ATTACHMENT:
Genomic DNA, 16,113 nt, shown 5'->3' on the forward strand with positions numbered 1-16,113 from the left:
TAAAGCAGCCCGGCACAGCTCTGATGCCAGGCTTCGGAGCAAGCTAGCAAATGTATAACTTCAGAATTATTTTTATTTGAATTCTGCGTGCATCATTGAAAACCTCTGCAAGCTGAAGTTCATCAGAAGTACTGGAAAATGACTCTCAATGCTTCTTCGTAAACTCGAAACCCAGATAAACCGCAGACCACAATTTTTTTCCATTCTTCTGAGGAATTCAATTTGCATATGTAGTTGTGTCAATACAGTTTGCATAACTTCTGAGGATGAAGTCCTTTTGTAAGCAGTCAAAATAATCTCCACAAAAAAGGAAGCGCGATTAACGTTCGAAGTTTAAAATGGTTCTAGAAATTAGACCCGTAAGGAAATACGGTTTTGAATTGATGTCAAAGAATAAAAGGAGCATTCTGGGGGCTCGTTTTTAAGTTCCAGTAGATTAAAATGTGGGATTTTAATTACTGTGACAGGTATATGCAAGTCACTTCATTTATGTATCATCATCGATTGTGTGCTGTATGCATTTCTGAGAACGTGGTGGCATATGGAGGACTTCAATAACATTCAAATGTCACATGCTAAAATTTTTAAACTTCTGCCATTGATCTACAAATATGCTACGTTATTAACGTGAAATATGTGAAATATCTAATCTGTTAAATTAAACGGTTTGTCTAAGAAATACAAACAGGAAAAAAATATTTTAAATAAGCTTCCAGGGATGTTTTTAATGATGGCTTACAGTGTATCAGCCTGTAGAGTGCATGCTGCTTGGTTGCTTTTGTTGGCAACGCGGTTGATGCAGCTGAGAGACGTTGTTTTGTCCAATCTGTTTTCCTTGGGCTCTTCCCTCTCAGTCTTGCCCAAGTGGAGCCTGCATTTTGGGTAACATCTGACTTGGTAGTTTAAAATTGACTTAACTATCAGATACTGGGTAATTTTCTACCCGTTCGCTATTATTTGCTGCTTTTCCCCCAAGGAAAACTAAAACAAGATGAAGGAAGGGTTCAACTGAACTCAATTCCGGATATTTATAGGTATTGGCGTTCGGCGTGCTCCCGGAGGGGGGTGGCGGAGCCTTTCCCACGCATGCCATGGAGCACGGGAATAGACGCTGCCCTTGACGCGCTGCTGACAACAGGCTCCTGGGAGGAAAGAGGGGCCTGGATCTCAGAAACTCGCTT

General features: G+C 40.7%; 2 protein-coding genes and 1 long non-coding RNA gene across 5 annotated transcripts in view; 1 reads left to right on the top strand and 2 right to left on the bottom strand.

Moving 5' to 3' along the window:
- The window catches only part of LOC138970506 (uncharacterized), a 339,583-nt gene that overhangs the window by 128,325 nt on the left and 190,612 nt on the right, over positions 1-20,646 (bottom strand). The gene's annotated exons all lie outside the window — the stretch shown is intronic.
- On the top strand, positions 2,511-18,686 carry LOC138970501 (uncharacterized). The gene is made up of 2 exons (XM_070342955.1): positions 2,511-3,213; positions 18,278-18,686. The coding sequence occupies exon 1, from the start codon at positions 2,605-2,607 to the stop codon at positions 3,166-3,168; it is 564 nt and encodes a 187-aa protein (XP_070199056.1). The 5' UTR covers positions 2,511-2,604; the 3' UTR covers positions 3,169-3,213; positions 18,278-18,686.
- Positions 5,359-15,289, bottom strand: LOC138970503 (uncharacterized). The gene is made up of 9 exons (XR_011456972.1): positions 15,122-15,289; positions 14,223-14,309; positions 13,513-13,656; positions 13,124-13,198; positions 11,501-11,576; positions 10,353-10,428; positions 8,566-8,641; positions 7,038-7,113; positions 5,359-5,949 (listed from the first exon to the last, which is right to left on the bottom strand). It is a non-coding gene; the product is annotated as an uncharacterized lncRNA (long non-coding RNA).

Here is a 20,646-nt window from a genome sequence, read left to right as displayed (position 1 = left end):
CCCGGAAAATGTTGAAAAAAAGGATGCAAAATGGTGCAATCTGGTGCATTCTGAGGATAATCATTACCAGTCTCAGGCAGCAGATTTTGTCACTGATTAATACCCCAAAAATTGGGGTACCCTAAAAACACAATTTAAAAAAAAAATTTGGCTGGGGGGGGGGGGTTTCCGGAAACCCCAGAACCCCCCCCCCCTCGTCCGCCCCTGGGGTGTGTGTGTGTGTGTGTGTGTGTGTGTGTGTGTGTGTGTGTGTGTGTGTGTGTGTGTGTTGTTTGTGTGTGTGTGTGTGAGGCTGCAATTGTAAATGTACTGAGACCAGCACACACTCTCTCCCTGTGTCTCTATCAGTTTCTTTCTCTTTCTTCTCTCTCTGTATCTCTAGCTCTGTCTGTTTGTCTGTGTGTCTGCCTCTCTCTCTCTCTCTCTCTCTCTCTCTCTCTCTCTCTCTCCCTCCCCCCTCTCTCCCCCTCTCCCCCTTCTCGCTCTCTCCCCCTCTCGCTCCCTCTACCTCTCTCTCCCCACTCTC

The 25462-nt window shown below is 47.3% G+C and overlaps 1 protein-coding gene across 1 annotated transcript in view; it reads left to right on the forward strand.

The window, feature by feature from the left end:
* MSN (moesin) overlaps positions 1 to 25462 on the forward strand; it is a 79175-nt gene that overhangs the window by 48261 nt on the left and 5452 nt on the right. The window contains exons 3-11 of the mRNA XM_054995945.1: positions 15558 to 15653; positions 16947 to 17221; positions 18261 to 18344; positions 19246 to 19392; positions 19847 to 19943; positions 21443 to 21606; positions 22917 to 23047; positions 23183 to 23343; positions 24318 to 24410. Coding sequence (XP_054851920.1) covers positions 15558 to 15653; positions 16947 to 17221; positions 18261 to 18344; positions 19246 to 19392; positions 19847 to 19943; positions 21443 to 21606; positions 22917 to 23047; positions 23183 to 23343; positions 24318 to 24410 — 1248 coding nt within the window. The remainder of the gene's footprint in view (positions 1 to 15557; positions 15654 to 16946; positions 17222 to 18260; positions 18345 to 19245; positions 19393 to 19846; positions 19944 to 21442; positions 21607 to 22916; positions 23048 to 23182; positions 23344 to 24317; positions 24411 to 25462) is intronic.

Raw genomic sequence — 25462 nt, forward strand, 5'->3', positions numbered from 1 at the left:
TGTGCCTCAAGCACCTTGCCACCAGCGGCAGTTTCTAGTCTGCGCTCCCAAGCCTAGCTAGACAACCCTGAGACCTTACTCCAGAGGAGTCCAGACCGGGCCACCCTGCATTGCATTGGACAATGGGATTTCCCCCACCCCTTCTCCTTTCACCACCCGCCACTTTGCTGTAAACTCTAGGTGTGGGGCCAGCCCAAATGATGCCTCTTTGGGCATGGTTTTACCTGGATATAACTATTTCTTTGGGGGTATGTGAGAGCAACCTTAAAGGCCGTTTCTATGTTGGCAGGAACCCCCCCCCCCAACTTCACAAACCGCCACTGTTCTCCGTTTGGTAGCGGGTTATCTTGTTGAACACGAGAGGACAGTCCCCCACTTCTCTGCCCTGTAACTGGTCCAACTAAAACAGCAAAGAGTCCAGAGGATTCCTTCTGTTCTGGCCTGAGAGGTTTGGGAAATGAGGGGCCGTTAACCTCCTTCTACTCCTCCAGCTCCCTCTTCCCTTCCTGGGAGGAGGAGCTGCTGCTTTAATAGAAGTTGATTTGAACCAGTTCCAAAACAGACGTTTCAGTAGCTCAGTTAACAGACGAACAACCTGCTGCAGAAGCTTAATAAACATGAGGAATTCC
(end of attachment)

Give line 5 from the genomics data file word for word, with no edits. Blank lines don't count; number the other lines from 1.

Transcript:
- The window catches only part of LOC138970506 (uncharacterized), a 339,583-nt gene that overhangs the window by 128,325 nt on the left and 190,612 nt on the right, over positions 1-20,646 (bottom strand). The gene's annotated exons all lie outside the window — the stretch shown is intronic.